Straight sex wasn’t all, either. Somewhat surprisingly, perhaps, a whole genre of Lesbian fiction started appearing in paperback in the 1950s, probably beginning with Women’s Barracks in 1950. The genre flourished throughout the decade, with several sub-branches: lesbians in institutions, lesbian love triangles and lesbians rescued from their perversion by straight men. (Whether these were most popular with actual lesbians or rather just titillating to straight men is a matter for debate). Women Without Men was among the 10 most popular paperback titles in 1957.

The 1950s, too, saw the growth of the so-called Movie Tie-In paperback, which has become a whole collectible area in itself, along with TV Tie-ins like The Munsters or the James Blish Star Trek paperbacks.

Decline And Fall

When and how did the golden age of paperbacks come to an end? Well, that probably depends on who you ask. There certainly don’t seem to be many collectors around looking for paperbacks from the 1970s or later, though, and it’s probably safe to say that by the end of the 1960s, as far as mass-market paperbacks are concerned, the best stuff had already been made. Except in Romance (publishers like Harlequin continued the tradition well into the closing decades) the lurid, kitschy element went right out of cover art. Maybe they didn’t want to pay cover artists anymore, maybe it was cheaper to have a photographic image, but for whatever reason most 1970s covers look distinctly restrained, almost cursory, and in the 1980s paperback covers became downright boring, often having no images at all, just a glossy, pseudo-metallic finish and an embossed design. As for the content, well, the let-it-all-hang-out era of the late 60s and beyond completely cut the legs out from under nudge-nudge, softcore, sleazy kind of literature. There was no need, any more, to beat around the bush; and the mass-market paperback seems largely to have reverted to its roots as a reprint of hardcover material at a lower (though not that much lower, these days) price.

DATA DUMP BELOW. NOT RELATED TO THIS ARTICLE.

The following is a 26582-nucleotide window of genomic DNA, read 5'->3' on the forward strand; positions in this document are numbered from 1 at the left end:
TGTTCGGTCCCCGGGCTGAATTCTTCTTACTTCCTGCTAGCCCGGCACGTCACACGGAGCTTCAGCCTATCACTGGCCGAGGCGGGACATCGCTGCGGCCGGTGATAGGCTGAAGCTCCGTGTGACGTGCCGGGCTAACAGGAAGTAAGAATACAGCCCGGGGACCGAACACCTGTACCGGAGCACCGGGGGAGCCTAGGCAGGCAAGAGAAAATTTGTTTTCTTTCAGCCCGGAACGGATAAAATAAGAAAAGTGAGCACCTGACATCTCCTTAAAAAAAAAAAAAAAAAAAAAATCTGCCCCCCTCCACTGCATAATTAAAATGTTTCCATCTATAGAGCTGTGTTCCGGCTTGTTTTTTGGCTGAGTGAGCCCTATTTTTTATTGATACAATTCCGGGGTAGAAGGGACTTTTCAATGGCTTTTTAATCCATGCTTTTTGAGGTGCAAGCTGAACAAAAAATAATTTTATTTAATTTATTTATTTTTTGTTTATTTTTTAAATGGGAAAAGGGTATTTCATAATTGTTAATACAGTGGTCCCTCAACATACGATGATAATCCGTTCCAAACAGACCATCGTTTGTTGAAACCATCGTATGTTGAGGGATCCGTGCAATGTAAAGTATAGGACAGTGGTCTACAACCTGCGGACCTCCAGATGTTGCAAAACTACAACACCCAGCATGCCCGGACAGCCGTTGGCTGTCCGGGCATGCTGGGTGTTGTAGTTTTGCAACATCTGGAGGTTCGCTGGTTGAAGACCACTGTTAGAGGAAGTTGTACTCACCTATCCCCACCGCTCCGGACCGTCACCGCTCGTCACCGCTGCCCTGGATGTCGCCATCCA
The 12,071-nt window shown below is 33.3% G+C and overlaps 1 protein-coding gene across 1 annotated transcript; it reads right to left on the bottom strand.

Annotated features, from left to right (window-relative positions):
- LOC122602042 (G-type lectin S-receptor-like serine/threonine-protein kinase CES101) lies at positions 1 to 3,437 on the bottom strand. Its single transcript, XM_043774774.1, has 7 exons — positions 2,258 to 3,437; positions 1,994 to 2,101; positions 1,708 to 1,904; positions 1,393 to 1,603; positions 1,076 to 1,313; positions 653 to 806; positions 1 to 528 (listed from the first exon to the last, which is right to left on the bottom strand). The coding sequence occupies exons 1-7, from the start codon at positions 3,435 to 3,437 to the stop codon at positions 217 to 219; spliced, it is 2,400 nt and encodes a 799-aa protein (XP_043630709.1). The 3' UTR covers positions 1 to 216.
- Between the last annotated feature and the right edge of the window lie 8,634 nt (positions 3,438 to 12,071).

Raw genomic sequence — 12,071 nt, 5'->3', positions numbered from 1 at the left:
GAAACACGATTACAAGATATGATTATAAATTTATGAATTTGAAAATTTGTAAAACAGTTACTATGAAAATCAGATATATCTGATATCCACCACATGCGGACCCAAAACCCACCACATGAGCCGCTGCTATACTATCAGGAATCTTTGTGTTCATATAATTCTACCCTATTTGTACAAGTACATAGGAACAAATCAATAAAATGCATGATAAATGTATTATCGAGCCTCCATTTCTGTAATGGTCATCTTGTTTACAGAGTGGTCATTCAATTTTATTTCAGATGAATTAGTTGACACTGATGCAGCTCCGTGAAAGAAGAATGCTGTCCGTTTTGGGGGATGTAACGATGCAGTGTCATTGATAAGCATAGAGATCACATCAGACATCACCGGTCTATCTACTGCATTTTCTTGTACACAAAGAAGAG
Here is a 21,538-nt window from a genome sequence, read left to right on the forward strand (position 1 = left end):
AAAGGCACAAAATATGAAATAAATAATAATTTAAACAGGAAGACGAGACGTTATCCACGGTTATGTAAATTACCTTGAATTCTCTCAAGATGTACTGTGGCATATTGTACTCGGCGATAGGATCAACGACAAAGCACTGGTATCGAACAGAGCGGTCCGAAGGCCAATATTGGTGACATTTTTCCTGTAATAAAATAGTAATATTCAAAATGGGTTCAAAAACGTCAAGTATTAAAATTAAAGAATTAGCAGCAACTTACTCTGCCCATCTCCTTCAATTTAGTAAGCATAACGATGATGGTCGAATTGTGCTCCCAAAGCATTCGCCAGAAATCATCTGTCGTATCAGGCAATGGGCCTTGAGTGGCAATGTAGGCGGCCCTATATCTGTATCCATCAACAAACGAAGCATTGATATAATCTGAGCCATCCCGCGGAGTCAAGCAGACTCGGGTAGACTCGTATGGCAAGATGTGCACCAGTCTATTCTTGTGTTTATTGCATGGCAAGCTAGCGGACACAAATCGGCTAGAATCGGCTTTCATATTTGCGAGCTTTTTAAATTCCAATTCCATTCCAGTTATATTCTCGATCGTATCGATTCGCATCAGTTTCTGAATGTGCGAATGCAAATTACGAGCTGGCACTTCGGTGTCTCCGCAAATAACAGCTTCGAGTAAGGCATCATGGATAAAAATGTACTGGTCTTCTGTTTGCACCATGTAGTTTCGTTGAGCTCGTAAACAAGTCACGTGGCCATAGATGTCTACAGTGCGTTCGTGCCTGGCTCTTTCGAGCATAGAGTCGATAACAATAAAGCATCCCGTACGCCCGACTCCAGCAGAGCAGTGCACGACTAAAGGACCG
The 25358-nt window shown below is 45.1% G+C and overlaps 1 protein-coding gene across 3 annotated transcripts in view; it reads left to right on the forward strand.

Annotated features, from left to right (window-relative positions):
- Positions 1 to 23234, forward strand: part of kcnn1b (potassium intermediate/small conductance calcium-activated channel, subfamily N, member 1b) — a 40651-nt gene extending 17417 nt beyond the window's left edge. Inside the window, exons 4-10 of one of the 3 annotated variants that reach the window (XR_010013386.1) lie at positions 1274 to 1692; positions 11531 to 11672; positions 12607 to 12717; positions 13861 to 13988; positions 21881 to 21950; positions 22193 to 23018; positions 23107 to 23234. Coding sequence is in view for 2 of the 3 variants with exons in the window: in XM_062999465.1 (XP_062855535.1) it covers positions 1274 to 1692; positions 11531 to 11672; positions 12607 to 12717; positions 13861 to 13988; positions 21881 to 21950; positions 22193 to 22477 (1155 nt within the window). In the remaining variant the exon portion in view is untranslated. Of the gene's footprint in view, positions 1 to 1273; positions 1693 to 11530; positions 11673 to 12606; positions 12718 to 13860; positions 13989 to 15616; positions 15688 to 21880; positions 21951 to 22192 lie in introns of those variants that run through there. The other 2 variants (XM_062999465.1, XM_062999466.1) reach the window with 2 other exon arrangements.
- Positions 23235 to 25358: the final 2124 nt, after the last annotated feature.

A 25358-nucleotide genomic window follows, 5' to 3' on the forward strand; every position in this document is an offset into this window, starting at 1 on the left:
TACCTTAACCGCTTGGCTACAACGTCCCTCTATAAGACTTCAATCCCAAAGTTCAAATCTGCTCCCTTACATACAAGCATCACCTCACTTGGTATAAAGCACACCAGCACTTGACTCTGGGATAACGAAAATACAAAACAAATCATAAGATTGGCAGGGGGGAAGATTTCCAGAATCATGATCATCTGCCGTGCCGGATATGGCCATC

Do not despair, though: cover art seems to be making a comeback (both in hardcovers and paperbacks). Publishers may, after all, not have forgotten that it’s usually the cover that sells the book, and with modern graphic arts tools they can do some very fancy stuff much more cheaply than they would have using the old technology. It wouldn’t be surprising to see today’s paperbacks joining the collectible ranks a few decades from now, and collectors looking back on the 1970s-80s as merely the pause that refreshed..

Collecting Paperbacks

So what do collectible paperback collectors collect? Well, here’s a quick rundown of favorite publishers and authors, adapted from the “want list” of one prominent retailer of vintage paperbacks, Black Ace Books of Los Angeles.

Collectible Paperback Publishers

  • ACE (particularly with A, D, G, H, K, N, S before the number of the book)
  • AVON (numbers below 400 best, or un-numbered)
  • BEACON BELMONT BERKLEY (again, lower numbers better, preferably below 400 – some have letter prefixes)
  • BERKLEY DIAMOND (2000 series best)
  • BLACK CAT BRANDON HOUSE (lower numbers, especially below about 6000)
  • CHECKERBOOKS DELL (lower numbers, especially below 1000; also letter-prefixed numbers)
  • DELL FIRST EDITION
  • DELL 10¢ BOOKS (not many of these about)
  • GOLD MEDAL (lower numbers, especially under 1000)
  • GRAPHIC
  • HANDI-BOOKS
  • HARLEQUIN (lower numbers, under about 500)
  • HOLLOWAY HOUSE
  • JACKET LIBRARY
  • LION
  • MIDWOOD
  • MONARCH
  • PERMA (lower numbers, up to about 500. Also the M prefix is more collectible)
  • POCKET BOOKS (lower numbers, up to around 100)
  • POPULAR LIBRARY (lower numbers, under about 400. Also, the EB prefix is more collectible)
  • REGENCY BOOKS
  • SIGNET
  • ZENITH

This list doesn’t include so-called “adult” book publishers, such as Chevron, Domino, Essex House, Mercury, and Satan Press.

Collectible paperback authors

In quite a few cases, these authors have written under more than one pen name. The Black Ace list shows the author’s last name in all caps; the pseudonyms have generally been added. (For an excellent reference on writers’ aliases, see Trussel , to whom we are indebted for much of this information )